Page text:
ACT 3.  Intervention

    As the Saboteur succeeds, the force of evolution kicks in and delivers up a Nurturer.  The Nurturer brings clarity to the situation, identifying the true sabotage and offering a Magic Implement that has the power to undercut the hold of the Saboteur and neutralize its power, that is, restoring the power of the joined active and receptive capacities to choose appropriately. 

    ACT 4. Battle

    Having correctly identified the Saboteur with the help of the Nurturer, the Hero actively sets about doing battle with the Saboteur.  His first impulse is to resort to force, but this force only strengthens the power of the Saboteur.

    At this point the relationship of the receptive Heroine to the Nurturer is critical.  It is she who remembers the Magic Implement, giving the Hero to understand that this power alone can neutralize the force of the Saboteur.

    The use of this power, often under the guidance and assistance of the Nurturer, alone makes it possible to overcome the Saboteur and its vast destructive powers.

    The survival of the fittest is the united capacity of the lovers to follow the Nurturer out of this situation into a higher union. 

    ACT 5.  Reunion

    The power of the Saboteur, transformed through the Magic Implement, returns to the Hero and Heroine, restoring the strength of the capacity of both, their balance, and their union.

    All of nature celebrates this new evolutionary stasis.

    The Reunion, the survival of the fittest, is a newly integrated self.

     The Mandala of the Romance Archetype shown above represents the reunited state of the Lovers, now no longer disempowered and separated by the Saboteur, but empowered by the energy freed up from the clutches of the Saboteur with the assistance of the Nurturer and integrated into a new whole unified by the power of the Magic Implement.  The Lovers, rebalanced active and receptive capacities of the chooser, have proven themselves fit to survive.  They are a new self, a new state of integration, a completed step in the Individuation process, an evolutionary moment.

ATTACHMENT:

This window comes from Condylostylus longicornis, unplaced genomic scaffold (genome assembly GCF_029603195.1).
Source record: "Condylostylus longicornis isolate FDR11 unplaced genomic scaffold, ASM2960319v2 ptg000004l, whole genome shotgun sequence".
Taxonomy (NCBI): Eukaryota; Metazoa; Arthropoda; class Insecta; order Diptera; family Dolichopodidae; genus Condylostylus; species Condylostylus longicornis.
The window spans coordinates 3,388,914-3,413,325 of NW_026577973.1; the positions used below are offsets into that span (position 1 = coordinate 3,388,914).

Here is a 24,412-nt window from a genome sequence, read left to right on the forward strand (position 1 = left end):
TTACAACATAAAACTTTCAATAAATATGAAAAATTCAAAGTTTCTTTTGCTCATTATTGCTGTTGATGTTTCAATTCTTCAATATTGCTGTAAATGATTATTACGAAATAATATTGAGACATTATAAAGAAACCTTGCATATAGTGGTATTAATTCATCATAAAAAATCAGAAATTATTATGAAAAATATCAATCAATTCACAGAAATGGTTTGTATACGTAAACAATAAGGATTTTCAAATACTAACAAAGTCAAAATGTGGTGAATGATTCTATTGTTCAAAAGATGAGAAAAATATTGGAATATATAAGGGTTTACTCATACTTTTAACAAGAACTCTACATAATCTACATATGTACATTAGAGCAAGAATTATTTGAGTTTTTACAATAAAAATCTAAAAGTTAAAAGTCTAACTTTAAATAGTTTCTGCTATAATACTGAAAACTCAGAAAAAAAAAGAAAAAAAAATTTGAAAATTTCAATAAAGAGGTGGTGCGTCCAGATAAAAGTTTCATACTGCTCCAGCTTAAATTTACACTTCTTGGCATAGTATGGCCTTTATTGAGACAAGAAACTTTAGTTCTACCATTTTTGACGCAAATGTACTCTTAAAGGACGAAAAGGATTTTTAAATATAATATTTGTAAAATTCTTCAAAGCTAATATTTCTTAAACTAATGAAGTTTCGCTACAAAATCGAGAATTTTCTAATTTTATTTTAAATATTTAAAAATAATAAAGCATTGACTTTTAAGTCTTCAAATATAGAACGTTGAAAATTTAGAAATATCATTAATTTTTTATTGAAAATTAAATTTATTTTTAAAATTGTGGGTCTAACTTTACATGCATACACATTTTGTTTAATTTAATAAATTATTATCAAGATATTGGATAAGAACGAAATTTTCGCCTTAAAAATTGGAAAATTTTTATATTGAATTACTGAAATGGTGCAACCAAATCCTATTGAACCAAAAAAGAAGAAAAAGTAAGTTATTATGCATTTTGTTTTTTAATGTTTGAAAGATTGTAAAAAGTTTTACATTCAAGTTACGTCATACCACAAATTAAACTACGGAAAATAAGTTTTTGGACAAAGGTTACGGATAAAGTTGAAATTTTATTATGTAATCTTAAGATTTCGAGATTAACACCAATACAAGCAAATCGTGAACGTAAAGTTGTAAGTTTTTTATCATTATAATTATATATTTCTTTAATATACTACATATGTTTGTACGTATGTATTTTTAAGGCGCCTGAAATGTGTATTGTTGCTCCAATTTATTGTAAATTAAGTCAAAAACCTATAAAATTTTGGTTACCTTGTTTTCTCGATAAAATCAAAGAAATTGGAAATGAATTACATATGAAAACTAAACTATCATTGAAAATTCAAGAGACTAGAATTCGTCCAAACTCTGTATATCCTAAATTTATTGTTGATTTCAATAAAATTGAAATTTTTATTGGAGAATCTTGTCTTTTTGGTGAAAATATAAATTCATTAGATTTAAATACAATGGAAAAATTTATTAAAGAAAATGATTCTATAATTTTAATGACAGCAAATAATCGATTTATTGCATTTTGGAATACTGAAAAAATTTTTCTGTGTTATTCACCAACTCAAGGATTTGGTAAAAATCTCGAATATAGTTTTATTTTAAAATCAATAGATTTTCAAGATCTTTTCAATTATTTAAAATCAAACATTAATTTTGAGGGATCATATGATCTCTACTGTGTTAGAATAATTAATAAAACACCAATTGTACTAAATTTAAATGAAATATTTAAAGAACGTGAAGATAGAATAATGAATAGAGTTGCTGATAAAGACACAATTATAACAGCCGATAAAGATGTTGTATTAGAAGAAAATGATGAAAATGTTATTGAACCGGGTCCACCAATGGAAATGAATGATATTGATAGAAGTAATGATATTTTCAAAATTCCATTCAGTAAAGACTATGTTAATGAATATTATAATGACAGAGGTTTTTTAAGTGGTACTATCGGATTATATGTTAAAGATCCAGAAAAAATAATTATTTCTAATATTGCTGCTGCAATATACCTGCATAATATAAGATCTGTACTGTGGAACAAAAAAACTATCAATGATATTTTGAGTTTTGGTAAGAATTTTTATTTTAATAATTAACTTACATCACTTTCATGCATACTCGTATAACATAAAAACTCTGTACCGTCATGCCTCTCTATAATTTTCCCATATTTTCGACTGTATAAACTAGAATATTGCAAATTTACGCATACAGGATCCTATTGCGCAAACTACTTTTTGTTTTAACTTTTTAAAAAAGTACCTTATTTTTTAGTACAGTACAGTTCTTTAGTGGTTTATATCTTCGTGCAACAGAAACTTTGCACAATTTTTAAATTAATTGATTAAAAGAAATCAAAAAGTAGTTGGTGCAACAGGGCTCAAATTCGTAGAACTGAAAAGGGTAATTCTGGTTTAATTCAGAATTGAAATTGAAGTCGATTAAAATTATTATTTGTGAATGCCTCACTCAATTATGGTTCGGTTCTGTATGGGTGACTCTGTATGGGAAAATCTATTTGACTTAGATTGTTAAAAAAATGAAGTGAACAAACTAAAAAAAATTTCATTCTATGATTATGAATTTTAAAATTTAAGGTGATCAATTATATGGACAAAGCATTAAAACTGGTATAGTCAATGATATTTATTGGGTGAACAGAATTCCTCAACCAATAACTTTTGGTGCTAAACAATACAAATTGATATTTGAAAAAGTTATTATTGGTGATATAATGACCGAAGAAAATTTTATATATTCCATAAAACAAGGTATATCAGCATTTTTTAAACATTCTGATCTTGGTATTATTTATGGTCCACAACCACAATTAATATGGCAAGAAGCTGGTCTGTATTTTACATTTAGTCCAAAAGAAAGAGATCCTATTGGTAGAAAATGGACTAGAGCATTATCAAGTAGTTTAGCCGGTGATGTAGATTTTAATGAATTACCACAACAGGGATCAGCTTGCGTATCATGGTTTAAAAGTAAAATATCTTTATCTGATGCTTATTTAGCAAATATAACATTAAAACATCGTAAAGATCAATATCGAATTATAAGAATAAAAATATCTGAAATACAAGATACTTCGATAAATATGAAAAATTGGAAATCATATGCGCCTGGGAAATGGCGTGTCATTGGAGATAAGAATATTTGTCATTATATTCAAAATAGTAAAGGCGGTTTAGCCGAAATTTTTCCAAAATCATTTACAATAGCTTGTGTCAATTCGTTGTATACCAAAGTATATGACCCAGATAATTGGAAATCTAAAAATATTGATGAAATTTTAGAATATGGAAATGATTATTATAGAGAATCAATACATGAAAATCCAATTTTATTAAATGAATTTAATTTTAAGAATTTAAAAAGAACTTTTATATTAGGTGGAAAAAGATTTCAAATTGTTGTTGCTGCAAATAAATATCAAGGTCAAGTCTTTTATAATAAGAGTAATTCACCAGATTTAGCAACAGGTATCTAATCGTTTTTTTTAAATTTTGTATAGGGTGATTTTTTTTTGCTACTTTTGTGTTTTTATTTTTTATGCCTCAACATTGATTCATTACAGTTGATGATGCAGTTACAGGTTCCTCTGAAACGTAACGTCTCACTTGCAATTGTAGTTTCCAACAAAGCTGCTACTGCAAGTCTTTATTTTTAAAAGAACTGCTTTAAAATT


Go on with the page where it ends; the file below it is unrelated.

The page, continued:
The course of the adversaries in the two Archetypes displays the true course of evolution.

    It is critical to understand how the antagonism between the two forces can be resolved by attending to the mythologic arc of the antagonists in both story forms. The Asian view is that the two forces of evolution and devolution belong to the whole picture and the whole self.  It is this dynamic whole which is divine.  We never eliminate the force of destruction; we only appease it by recognizing its power and incorporating it into the greater primordial force of evolution. In the Separation, the power of the Saboteur has been wrested from the chooser (Lovers) and belongs to the whole.  Force, the reflex of the Hero distracted from the vital union with the receptive feminine, never really succeeds. The true transformative power has to do with the receptivity of the Heroine to the Nurturer, because this is the force of evolution itself. This produces the Magic Implement, which alone can neutralize the Saboteur and return its power to the essential capacities and balance of action and receptivity.

    In this way, the Saboteur actually works for evolution, because it eliminates the unfit and sets up the conditions by which the fittest (Heroes and Heroines) must prove themselves in order to survive.  Fitness means the skill of using the non-violent gifts of the Nurturer to undercut and transform the destructive, and often-violent track of the Saboteur. If we have the eyes to see it, this is what every Hero’s Journey and every Romance teaches us.  But we have to look below the surface entertainment of a film or novel into the mythologic and the particular way in which the transformation is being portrayed. Those who create effective stories are prophets of this mythologic, who teach us how to transcend. 

    The laws of mythologic unify the infinite variations portrayed in all the stories we know and love.  In times past, cultures would have one or two dominating myths, such as the Mahabharata (Hero’s Journey) and Ramayana (Romance) in the Hindu tradition. Due to our knowledge of the cultures of the world and our artistic and entertainment industry, the stories to which we are exposed have increased exponentially. This reflects, on the one hand the profit motive to distract with entertainment, but at a deeper level, it displays a fundamental need to see the mythologic set before us, suggesting an obsessive need to understand the subtle nature of survival. One can envision a culture that understands that stories are not just entertaining distractions, but instructive lessons in the laws that govern our entire human process towards evolution and well being.